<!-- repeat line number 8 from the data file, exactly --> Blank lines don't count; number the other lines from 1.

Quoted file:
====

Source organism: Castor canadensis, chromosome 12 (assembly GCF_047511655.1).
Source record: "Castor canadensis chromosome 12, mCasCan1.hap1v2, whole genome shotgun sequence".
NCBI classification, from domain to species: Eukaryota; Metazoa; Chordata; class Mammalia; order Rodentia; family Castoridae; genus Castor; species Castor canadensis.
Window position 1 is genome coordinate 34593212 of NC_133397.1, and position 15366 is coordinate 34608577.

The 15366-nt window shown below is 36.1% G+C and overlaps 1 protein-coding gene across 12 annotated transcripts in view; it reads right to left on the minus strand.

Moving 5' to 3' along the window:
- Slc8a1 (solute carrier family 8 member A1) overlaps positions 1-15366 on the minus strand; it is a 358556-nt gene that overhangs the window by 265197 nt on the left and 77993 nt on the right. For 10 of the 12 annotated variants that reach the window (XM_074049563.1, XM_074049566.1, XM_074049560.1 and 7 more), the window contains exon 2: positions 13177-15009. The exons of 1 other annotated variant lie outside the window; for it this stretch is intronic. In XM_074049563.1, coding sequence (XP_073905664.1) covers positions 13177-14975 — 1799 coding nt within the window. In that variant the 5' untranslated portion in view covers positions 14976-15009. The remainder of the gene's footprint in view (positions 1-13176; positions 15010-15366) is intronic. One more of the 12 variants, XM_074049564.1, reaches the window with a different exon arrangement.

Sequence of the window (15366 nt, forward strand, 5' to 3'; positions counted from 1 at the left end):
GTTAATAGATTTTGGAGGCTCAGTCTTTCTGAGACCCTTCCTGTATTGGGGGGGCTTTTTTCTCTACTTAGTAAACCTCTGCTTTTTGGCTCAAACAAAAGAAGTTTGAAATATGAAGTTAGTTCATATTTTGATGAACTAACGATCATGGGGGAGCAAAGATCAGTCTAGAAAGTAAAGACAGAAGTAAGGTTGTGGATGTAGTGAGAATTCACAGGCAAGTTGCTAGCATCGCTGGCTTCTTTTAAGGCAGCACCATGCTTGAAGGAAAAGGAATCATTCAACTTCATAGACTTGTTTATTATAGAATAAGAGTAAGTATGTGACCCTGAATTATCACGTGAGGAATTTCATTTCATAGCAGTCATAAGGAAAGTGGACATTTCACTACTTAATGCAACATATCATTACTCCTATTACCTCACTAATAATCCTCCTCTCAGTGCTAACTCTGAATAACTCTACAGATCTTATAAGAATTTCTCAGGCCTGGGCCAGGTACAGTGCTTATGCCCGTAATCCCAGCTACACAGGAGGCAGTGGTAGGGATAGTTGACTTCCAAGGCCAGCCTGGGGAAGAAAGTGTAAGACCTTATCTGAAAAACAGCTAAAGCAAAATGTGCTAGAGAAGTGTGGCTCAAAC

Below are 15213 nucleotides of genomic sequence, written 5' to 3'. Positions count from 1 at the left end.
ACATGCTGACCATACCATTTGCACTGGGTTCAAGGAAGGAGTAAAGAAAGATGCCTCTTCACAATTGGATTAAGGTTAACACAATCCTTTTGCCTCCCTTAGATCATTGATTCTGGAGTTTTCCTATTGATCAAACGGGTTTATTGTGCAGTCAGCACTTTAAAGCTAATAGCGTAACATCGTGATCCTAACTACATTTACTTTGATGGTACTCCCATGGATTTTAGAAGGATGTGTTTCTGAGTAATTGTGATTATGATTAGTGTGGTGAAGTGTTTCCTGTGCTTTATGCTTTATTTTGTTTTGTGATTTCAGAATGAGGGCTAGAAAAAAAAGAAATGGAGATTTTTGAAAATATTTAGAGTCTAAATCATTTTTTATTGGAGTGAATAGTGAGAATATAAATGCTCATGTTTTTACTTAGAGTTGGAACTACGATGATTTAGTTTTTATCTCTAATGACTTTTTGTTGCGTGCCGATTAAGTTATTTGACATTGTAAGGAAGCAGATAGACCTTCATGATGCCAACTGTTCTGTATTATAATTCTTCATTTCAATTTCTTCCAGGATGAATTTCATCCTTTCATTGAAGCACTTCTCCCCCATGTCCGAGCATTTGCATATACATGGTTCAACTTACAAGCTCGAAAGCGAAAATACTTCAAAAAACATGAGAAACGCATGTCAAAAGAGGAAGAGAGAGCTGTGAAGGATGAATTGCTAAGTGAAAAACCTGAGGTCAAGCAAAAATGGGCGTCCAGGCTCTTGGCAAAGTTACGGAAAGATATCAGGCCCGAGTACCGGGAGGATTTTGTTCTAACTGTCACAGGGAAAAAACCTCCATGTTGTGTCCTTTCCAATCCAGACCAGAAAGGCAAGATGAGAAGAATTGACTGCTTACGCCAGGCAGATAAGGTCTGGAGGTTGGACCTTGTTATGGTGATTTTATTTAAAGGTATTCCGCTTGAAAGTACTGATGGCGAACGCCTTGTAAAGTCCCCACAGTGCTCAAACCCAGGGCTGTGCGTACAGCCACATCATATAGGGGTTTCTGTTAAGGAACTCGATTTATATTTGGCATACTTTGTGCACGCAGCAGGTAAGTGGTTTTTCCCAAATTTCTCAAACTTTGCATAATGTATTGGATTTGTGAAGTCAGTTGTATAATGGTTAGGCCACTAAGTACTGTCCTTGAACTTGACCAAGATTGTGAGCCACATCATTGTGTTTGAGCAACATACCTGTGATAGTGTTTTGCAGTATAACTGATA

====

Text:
Sequence of the window (15366 nt, forward strand, 5' to 3'; positions counted from 1 at the left end):